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The curious case of Sun's hardware biz

It's time for Oracle to come clean

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Not being clear about the plan has its costs, as Sun's preliminary results for the fourth quarter of fiscal 2009 show, after they were announced earlier this week ahead of the Sun shareholder vote on the Oracle takeover. Sun said that based on a first pass on the numbers, sales in Q4 would be in the range of $2.58bn to $2.68bn, down between 29.1 to 31.7 per cent over the $3.78bn in sales in fiscal 2008's fourth quarter. Sun added that it would lose between 24 cents and 34 cents per share, which I estimate to be a loss of between $179m to $253m (provided Sun hasn't done a lot of share buybacks in Q4).

The amazing thing, given the economic meltdown and the considerable uncertainty about Sun's hardware and software product lines, is that Sun's sales in Q4 weren't off 40 or even 50 per cent compared to last year. And if they were, Oracle might have been under intense pressure to back out of the deal.

The fact is, Sun is a dot-com darling that was paired with the other big Silicon Valley startup - Oracle - to become the de factor standard for dot-com companies a decade ago. And that pairing did indeed make Sun and Oracle a heap of cash. In the fiscal 2000 year, you have to remember, Sun posted sales of $15.7bn and brought in $2.39bn in operating income and $1.85bn in net income. For that year - the best in Sun's history - the company's sales were growing at 33.2 per cent annually and net earnings were growing at a stunning 80 per cent.

Here we are, nine years later, and Sun's "Niagara" family of Sparc T servers are not competitive with the most recent x64 boxes. Its high-end Sparc Enterprise servers (rebadged boxes using Fujitsu's quad-core Sparc64-VII processors) have fallen behind IBM's Power6-AIX iron, and can barely keep pace with the Itanium-based Unix boxes from Hewlett-Packard, which are themselves looking pretty long in the tooth with so many delays in the "Tukwila" quad-core Itaniums.

Sun's "Galaxy" family of x64 servers are competitive, and they support Solaris just like Sparc boxes do, but obviously applications compiled for Sparc can't run without recompiling on x64 iron. This is not a position of strength, but it could be worse. There could be no x64 variant of Solaris, a position that Hewlett-Packard is in with its HP-UX for Itanium and IBM is in with its AIX for Power. This oversight could come back to haunt these vendors a few years from now.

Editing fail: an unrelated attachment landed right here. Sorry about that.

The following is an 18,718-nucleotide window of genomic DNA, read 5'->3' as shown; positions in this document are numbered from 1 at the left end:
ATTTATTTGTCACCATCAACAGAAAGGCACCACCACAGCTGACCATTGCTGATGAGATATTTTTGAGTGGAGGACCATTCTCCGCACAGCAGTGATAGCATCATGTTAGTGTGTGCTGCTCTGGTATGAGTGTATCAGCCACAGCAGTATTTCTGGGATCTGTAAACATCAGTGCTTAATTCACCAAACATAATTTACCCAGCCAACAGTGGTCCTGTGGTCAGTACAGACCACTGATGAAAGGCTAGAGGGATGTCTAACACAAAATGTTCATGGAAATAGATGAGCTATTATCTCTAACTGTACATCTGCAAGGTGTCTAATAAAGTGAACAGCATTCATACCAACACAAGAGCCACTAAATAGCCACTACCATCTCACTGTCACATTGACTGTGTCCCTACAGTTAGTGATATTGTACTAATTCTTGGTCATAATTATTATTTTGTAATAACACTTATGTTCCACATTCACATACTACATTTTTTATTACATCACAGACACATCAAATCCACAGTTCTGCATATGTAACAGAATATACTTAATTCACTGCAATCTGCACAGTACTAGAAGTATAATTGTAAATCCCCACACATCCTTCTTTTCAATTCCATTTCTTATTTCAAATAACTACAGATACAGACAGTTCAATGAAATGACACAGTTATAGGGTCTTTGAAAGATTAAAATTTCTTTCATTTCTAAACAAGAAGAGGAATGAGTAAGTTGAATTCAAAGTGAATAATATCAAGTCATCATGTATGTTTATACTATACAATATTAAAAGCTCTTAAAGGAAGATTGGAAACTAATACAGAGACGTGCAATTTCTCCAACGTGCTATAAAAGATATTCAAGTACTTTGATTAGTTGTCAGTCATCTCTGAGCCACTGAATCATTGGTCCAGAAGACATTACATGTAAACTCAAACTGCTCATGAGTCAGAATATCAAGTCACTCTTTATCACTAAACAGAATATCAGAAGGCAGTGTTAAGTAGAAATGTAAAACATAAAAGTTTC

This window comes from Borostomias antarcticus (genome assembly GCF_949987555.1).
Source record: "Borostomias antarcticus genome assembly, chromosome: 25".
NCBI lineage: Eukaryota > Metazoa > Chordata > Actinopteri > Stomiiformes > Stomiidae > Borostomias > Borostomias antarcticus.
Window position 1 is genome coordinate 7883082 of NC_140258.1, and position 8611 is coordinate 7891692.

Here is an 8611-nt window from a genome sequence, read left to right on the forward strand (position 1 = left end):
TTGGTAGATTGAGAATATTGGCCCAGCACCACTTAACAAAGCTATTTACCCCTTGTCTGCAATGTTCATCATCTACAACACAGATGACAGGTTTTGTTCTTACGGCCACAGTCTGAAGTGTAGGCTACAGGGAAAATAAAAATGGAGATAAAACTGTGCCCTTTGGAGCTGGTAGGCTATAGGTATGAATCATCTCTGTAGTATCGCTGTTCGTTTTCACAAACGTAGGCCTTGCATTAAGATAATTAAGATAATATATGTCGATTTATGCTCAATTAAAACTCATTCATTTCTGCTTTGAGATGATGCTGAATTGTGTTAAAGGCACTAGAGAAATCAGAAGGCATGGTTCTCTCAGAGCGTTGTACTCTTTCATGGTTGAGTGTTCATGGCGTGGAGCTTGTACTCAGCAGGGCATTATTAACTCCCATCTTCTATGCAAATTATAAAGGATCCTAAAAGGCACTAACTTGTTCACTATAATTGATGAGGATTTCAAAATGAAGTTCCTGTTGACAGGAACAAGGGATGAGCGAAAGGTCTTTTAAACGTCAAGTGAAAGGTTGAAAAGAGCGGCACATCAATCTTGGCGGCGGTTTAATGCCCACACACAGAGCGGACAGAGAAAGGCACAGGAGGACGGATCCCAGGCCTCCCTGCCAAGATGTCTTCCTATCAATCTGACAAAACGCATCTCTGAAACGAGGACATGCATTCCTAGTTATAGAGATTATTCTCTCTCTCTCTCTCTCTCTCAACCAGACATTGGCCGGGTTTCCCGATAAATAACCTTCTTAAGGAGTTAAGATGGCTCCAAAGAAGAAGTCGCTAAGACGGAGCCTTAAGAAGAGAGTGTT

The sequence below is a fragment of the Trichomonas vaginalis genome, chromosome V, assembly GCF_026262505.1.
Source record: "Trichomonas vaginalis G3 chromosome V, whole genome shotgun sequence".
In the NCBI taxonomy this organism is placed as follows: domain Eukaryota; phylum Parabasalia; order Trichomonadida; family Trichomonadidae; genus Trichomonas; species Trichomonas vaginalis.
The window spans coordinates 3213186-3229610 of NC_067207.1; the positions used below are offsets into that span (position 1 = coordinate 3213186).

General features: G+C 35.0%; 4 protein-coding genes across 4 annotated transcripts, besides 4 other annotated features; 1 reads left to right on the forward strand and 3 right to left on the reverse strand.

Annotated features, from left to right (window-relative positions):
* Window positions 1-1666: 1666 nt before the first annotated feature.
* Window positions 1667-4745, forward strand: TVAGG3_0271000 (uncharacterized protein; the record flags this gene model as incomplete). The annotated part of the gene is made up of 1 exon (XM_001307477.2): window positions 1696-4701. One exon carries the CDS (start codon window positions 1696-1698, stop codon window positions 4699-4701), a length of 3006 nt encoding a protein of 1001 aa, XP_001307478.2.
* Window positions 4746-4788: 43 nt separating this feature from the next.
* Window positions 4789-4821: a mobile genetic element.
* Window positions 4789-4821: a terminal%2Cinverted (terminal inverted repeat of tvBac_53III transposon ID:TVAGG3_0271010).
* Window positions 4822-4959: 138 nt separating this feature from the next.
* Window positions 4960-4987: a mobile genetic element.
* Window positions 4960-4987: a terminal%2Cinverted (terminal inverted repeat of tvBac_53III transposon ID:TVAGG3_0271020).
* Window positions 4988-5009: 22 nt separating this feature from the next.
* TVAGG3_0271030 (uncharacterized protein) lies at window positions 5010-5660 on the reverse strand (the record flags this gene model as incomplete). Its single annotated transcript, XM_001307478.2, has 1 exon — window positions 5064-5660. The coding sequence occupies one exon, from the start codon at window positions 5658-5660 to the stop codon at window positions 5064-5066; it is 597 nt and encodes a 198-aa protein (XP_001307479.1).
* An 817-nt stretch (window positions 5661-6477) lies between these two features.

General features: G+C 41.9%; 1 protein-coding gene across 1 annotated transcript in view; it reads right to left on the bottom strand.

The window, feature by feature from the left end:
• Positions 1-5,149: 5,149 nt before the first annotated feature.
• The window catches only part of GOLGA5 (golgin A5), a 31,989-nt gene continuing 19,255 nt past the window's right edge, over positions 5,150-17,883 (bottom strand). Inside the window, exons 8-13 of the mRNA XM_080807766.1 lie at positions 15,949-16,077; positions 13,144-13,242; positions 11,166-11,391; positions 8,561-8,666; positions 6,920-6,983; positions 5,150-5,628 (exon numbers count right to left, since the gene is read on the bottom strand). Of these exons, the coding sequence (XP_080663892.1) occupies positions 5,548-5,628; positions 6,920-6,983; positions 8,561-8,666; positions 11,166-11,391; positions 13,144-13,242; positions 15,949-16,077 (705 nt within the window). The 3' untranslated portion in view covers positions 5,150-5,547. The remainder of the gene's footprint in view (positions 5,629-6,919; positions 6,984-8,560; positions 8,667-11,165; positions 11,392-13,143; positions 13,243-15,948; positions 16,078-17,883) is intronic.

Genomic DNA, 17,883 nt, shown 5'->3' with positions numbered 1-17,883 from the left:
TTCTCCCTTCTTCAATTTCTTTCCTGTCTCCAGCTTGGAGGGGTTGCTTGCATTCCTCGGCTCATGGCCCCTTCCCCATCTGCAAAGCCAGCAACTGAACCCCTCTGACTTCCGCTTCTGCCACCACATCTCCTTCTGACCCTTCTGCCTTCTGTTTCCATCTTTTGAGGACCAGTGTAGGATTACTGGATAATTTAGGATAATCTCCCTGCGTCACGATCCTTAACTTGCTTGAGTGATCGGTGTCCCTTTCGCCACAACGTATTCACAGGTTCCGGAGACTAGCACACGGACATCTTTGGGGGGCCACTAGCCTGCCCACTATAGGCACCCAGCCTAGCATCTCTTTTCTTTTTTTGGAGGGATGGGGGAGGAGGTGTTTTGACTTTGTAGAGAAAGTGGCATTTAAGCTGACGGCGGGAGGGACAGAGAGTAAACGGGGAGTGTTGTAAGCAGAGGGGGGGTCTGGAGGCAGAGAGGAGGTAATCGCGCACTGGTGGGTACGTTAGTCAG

Oracle was still saying this week that it can generate $1.5bn in operating earnings out of Sun in the first year following the close of the deal, and can hit in excess of $2bn in operating earnings in the second year. By itself, Sun has only demonstrated breakeven, losses, and tiny profits since its dot-com heyday. So what is Oracle to do? Probably what it always does in the wake of acquisitions, but with a hardware twist. Jack up prices on some Sun products, cut lots of overhead, kill off some projects and products, and be aggressive in other areas.

It seems fairly likely that Rock is indeed dead, particularly if it doesn't yet work. If the 16-core Niagara-3 chips work, and can be shoehorned into the Supernova chassis, Oracle might be tempted to fob these boxes off as Supernova machines.

Entry and midrange Niagara boxes will probably live on just fine, and there's no reason to believe that Oracle will stop selling Sparc64-VII machines or even do a deal with Fujitsu to peddle future boxes based on the eight-core "Venus" Sparc64-VII due in late 2010 or early 2011. It is almost certain that Oracle will try to charge a hefty premium for these boxes and at the same time position the Galaxy Solaris boxes as the price/performance leaders in the x64 market.

This will be particularly true when eight-core "Nehalem EX" Xeon processors from Intel and twelve-core "Magny-Cours" Opteron processors from Advanced Micro Devices are in the market early next year. Machines ganging up 8, 16, or 32 sockets of these x64 chips might be less elegant than a Rock design might have been, had it ever seen the light of day, but such x64 machines will have more than enough oomph to run big Solaris workloads. And there is every reason to believe that Oracle will be much more aggressive with x64 iron, in terms of scalability and pricing, than Sun has been.

Storage is anybody's guess. Oracle has said that it is keen on creating integrated systems and keeping alive disk and tape storage product lines. But it is much less clear what Oracle will change - or not change - in Sun's storage lineup. ®

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